Mexico can afford to be opportunistic in international debt
markets this year, and hopes to make further inroads into Asia,
public debt chief Gerardo Rodríguez has said.
Mexicos borrowing requirements this year are
relatively low, and are for the most part already met, he told
We have a lot of room for manoeuvre during the rest of
the year, Rodríguez, the nations director of
public credit, said. We are looking to sell between $2
billion and $3 billion, and were not thinking of doing
Rodríguez said Asia is a great market for Mexican
bonds because of the quantity of institutional money that has
been concentrating there. Asias participation is
currently very small, but there are some players, and we think
there is a lot of potential, he said.
Mexico has also been pushing the envelope in its local
currency debt market. In February it issued 25 billion pesos in
10-year local currency debt through a syndication with several
banks, with a yield of 7.66%. It plans to sell a 30-year
inflation-indexed local bond next week through similar
Mexico has been pushing out maturities on its local debt,
making it increasingly popular with foreign investors, but its
system of regular auctions means it takes months of reopening
for a local bond to reach benchmark weight.
It hopes the February bond will unlock the door to new
foreign markets by earning it a place in Citigroups World
Government Bond Index (WGBI) a coup that would make it
accessible to a wider pool of international investors,
especially in Japan.
Rodríguez believes Japanese retail investors are a
great potential market, noting Japan has one of the highest
savings rates in the world and an enormous asset management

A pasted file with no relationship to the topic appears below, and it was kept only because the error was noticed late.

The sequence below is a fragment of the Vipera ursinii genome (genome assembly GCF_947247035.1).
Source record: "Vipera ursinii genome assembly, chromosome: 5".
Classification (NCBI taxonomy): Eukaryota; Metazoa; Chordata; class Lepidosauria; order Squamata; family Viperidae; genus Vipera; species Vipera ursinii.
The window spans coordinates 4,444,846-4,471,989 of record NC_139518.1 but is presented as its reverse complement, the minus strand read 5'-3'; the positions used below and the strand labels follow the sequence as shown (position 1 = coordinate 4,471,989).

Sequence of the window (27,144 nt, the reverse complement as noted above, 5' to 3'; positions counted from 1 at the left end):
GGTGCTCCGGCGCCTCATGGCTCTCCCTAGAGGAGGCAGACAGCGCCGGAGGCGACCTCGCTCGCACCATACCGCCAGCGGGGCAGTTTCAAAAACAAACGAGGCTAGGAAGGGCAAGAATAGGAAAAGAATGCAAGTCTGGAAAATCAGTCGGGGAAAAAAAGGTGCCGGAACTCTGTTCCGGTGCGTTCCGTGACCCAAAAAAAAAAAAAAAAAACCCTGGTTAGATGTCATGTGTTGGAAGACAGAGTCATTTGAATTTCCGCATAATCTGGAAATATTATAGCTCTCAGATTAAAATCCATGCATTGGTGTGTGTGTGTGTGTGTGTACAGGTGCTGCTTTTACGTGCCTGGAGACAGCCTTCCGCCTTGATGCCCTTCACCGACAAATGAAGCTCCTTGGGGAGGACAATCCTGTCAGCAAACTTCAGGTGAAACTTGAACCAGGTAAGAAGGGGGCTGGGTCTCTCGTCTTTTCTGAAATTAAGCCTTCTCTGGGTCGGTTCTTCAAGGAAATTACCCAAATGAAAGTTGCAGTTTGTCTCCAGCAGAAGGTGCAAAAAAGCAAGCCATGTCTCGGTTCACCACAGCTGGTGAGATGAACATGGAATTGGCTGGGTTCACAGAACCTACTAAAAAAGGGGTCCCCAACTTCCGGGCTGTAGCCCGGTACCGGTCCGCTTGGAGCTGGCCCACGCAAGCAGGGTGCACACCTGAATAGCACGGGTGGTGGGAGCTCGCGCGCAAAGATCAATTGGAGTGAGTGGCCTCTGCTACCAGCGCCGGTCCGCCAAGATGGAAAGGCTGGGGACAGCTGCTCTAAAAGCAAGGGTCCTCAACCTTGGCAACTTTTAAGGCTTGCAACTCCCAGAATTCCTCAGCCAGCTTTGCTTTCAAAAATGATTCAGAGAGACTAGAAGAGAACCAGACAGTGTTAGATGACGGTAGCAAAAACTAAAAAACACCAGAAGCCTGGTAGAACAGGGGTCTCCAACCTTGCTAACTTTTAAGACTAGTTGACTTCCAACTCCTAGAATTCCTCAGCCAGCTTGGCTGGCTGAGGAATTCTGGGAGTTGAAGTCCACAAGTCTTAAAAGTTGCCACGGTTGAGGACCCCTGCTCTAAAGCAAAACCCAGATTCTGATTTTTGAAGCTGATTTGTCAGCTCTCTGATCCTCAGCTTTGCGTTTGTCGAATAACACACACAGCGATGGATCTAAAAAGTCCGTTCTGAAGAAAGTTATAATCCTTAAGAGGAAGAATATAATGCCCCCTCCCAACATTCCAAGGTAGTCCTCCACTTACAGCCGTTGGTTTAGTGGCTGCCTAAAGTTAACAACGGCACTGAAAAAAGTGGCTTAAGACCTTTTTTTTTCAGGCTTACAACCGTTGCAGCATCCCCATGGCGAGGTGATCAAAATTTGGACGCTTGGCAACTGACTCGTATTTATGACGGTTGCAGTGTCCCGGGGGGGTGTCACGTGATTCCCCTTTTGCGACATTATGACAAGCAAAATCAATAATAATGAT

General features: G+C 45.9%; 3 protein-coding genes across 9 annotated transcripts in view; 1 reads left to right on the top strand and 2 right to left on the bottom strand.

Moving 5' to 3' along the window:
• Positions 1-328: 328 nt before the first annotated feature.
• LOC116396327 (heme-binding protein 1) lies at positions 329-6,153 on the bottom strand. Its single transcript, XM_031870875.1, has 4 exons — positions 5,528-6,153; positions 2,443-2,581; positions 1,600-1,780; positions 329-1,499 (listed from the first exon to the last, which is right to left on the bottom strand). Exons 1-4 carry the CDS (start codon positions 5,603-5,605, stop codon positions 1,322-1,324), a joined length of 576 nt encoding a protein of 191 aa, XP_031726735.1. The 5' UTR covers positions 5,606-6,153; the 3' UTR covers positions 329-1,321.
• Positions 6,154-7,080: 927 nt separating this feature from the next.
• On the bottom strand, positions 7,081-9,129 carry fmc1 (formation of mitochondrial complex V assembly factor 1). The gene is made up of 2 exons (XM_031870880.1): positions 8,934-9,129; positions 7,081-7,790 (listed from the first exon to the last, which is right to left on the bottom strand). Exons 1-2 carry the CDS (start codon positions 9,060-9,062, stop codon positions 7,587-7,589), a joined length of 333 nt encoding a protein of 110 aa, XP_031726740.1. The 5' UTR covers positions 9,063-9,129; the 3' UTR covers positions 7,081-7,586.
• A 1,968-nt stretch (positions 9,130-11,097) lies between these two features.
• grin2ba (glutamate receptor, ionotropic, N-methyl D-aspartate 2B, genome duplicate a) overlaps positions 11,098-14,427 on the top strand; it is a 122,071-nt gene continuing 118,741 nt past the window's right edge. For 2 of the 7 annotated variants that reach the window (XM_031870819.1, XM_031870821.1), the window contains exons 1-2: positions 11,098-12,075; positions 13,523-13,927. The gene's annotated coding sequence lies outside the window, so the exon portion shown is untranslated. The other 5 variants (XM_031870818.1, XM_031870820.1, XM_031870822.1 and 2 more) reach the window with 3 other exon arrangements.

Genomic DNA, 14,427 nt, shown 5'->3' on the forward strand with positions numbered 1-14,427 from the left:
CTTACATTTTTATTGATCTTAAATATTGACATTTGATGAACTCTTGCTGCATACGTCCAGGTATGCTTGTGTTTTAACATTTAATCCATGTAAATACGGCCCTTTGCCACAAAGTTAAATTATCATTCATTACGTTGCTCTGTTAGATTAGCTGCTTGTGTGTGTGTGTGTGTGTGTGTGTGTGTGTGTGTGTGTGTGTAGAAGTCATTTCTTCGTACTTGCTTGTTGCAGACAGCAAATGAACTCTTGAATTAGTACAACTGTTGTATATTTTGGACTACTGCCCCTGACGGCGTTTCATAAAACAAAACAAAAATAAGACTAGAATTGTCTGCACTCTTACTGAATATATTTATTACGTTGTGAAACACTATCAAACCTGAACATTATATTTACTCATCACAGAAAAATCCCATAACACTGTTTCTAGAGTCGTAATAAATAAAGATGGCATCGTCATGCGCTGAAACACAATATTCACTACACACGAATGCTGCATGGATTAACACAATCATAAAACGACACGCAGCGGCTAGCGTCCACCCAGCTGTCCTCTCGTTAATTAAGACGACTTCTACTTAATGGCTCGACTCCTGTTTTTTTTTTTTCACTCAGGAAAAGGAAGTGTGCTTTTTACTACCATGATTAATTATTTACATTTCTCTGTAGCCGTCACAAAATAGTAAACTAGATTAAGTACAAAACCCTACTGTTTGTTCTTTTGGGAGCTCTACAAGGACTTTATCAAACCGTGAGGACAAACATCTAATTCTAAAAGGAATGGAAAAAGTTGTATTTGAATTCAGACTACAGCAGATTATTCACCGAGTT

Mexico issued a 150 billion yen Samurai bond in December,
using a guarantee from the Japan Bank for International
Cooperation (JBIC), and Rodríguez says it would
definitely consider doing that again.
Mexico may face competition from Brazil. The country has no
outstanding yen debt, but Paulo Fontoura Valle, undersecretary
for public debt at the Brazilian treasury, told Emerging
Markets that he is also considering an eventual strategic
return to the yen market.
Economists raised doom scenarios last year when Mexico,
suffering from declines in oil revenues, stared into a fiscal
abyss. It saved itself by pushing through a last minute tax
In Mexico we took measures on the fiscal side that
lots of other countries are going to have to do now,
Rodríguez said. Thats what investors are
worrying about now. Theyre not worrying about us because
we took action.
Total debt coming due in 2009 was $6.96 billion, at the
height of the crisis. This year only about $2.4 billion comes
due, two thirds of which Mexico already has covered. Borrowing
requirements for 2011 are down to about $1.6 billion.